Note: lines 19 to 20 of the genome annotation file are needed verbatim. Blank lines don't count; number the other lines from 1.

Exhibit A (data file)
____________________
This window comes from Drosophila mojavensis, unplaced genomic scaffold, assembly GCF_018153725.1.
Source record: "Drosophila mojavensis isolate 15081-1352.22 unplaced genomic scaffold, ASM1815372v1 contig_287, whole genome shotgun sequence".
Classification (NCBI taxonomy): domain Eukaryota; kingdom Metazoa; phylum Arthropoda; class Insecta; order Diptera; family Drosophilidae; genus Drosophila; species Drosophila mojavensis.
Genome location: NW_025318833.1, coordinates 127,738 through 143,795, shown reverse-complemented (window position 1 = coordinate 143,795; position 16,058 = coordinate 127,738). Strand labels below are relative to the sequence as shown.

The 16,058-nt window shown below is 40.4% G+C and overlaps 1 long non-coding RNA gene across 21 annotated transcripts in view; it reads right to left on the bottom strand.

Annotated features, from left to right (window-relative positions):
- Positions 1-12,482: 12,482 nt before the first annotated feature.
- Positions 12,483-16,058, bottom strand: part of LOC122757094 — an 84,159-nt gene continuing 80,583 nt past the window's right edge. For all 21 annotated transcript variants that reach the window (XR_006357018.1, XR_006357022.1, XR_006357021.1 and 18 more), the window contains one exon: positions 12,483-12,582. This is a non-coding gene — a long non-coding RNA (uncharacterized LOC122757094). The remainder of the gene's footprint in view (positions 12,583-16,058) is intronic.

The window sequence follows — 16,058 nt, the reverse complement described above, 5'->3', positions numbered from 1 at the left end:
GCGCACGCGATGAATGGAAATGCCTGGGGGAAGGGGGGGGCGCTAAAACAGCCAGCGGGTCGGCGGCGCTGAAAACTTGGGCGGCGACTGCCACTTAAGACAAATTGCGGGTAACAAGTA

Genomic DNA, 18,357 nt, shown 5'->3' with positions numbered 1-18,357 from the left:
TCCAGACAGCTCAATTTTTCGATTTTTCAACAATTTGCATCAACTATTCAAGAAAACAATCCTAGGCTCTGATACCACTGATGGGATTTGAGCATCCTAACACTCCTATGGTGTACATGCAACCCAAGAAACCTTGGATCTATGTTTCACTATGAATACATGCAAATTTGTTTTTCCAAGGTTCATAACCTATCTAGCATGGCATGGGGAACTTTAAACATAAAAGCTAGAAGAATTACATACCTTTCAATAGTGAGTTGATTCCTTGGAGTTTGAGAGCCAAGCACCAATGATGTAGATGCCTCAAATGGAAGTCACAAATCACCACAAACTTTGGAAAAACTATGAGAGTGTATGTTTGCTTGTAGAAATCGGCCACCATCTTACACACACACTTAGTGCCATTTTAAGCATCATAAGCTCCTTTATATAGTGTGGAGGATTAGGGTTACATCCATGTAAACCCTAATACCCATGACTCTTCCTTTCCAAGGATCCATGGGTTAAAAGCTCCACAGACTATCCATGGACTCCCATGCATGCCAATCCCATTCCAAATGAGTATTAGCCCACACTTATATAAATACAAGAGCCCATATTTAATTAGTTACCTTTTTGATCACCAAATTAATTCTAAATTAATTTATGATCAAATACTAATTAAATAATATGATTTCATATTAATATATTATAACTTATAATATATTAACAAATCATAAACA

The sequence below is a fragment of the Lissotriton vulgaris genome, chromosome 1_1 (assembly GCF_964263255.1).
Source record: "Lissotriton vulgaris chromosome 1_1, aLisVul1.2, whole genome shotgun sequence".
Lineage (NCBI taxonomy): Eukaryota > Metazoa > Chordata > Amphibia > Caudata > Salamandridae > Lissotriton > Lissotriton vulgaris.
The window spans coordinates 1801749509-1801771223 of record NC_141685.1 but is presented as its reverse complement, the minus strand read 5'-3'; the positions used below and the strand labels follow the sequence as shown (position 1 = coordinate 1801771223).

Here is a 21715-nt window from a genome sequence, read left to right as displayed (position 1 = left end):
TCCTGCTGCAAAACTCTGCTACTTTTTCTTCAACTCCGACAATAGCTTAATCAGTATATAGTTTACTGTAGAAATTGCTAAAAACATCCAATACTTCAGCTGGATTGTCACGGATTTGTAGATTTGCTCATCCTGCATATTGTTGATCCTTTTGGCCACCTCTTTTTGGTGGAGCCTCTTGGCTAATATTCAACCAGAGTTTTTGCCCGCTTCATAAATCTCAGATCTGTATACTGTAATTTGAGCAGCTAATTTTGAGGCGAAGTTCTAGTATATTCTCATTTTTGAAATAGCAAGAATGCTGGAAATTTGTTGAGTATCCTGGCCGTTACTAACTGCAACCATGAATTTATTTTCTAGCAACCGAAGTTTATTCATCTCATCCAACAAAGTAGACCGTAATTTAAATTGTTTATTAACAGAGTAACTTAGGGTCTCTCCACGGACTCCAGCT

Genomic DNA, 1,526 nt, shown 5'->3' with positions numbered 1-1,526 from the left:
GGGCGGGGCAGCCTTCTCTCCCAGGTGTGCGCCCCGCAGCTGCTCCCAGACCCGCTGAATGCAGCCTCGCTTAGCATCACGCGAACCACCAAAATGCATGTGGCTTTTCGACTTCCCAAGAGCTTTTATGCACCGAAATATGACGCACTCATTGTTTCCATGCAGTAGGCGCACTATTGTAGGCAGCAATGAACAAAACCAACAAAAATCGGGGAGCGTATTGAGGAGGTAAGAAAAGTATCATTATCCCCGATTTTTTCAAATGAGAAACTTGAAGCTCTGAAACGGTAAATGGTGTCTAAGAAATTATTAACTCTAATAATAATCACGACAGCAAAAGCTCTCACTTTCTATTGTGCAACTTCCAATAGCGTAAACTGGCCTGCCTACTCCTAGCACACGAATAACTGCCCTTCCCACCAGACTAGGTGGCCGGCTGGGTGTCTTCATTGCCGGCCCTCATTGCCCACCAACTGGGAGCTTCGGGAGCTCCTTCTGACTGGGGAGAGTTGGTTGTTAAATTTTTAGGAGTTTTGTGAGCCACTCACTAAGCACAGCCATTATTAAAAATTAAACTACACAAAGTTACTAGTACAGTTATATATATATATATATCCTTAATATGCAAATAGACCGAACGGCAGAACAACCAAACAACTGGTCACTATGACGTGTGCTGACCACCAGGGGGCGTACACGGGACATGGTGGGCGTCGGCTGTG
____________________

Genomic DNA, 1,526 nt, shown 5'->3' with positions numbered 1-1,526 from the left:
GGGCGGGGCAGCCTTCTCTCCCAGGTGTGCGCCCCGCAGCTGCTCCCAGACCCGCTGAATGCAGCCTCGCTTAGCATCACGCGAACCACCAAAATGCATGTGGCTTTTCGACTTCCCAAGAGCTTTTATGCACCGAAATATGACGCACTCATTGTTTCCATGCAGTAGGCGCACTATTGTAGGCAGCAATGAACAAAACCAACAAAAATCGGGGAGCGTATTGAGGAGGTAAGAAAAGTATCATTATCCCCGATTTTTTCAAATGAGAAACTTGAAGCTCTGAAACGGTAAATGGTGTCTAAGAAATTATTAACTCTAATAATAATCACGACAGCAAAAGCTCTCACTTTCTATTGTGCAACTTCCAATAGCGTAAACTGGCCTGCCTACTCCTAGCACACGAATAACTGCCCTTCCCACCAGACTAGGTGGCCGGCTGGGTGTCTTCATTGCCGGCCCTCATTGCCCACCAACTGGGAGCTTCGGGAGCTCCTTCTGACTGGGGAGAGTTGGTTGTTAAATTTTTAGGAGTTTTGTGAGCCACTCACTAAGCACAGCCATTATTAAAAATTAAACTACACAAAGTTACTAGTACAGTTATATATATATATATATCCTTAATATGCAAATAGACCGAACGGCAGAACAACCAAACAACTGGTCACTATGACGTGTGCTGACCACCAGGGGGCGTACACGGGACATGGTGGGCGTCGGCTGTG